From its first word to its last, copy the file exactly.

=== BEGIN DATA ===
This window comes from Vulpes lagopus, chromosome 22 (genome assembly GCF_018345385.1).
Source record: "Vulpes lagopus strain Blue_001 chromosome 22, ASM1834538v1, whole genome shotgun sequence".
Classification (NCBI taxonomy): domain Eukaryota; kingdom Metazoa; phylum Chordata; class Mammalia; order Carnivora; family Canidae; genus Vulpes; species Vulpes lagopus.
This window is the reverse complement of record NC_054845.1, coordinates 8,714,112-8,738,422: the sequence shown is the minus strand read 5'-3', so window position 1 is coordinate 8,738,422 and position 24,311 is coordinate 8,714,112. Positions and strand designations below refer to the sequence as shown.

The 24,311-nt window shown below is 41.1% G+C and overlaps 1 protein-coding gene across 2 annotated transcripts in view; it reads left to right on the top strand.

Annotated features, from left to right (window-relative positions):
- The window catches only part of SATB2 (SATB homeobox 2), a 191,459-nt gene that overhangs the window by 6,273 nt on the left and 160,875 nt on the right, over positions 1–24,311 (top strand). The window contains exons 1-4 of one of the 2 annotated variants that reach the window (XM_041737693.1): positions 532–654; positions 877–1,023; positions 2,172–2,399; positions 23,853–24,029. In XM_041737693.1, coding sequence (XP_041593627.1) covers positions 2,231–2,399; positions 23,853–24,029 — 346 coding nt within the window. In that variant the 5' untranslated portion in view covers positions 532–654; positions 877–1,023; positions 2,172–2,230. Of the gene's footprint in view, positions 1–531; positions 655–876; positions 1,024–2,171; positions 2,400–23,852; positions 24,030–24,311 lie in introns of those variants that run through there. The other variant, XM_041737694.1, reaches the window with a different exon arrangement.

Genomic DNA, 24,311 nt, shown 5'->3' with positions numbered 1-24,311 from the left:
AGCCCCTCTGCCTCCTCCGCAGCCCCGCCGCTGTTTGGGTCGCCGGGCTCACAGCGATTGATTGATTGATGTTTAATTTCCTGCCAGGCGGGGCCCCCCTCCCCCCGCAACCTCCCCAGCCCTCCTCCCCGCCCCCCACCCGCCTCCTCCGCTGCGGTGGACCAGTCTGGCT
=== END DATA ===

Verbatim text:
This window comes from Vulpes lagopus, chromosome 22 (genome assembly GCF_018345385.1).
Source record: "Vulpes lagopus strain Blue_001 chromosome 22, ASM1834538v1, whole genome shotgun sequence".
Classification (NCBI taxonomy): domain Eukaryota; kingdom Metazoa; phylum Chordata; class Mammalia; order Carnivora; family Canidae; genus Vulpes; species Vulpes lagopus.
This window is the reverse complement of record NC_054845.1, coordinates 8,714,112-8,738,422: the sequence shown is the minus strand read 5'-3', so window position 1 is coordinate 8,738,422 and position 24,311 is coordinate 8,714,112. Positions and strand designations below refer to the sequence as shown.

The 24,311-nt window shown below is 41.1% G+C and overlaps 1 protein-coding gene across 2 annotated transcripts in view; it reads left to right on the top strand.

Annotated features, from left to right (window-relative positions):
- The window catches only part of SATB2 (SATB homeobox 2), a 191,459-nt gene that overhangs the window by 6,273 nt on the left and 160,875 nt on the right, over positions 1–24,311 (top strand). The window contains exons 1-4 of one of the 2 annotated variants that reach the window (XM_041737693.1): positions 532–654; positions 877–1,023; positions 2,172–2,399; positions 23,853–24,029. In XM_041737693.1, coding sequence (XP_041593627.1) covers positions 2,231–2,399; positions 23,853–24,029 — 346 coding nt within the window. In that variant the 5' untranslated portion in view covers positions 532–654; positions 877–1,023; positions 2,172–2,230. Of the gene's footprint in view, positions 1–531; positions 655–876; positions 1,024–2,171; positions 2,400–23,852; positions 24,030–24,311 lie in introns of those variants that run through there. The other variant, XM_041737694.1, reaches the window with a different exon arrangement.

Genomic DNA, 24,311 nt, shown 5'->3' with positions numbered 1-24,311 from the left:
AGCCCCTCTGCCTCCTCCGCAGCCCCGCCGCTGTTTGGGTCGCCGGGCTCACAGCGATTGATTGATTGATGTTTAATTTCCTGCCAGGCGGGGCCCCCCTCCCCCCGCAACCTCCCCAGCCCTCCTCCCCGCCCCCCACCCGCCTCCTCCGCTGCGGTGGACCAGTCTGGCT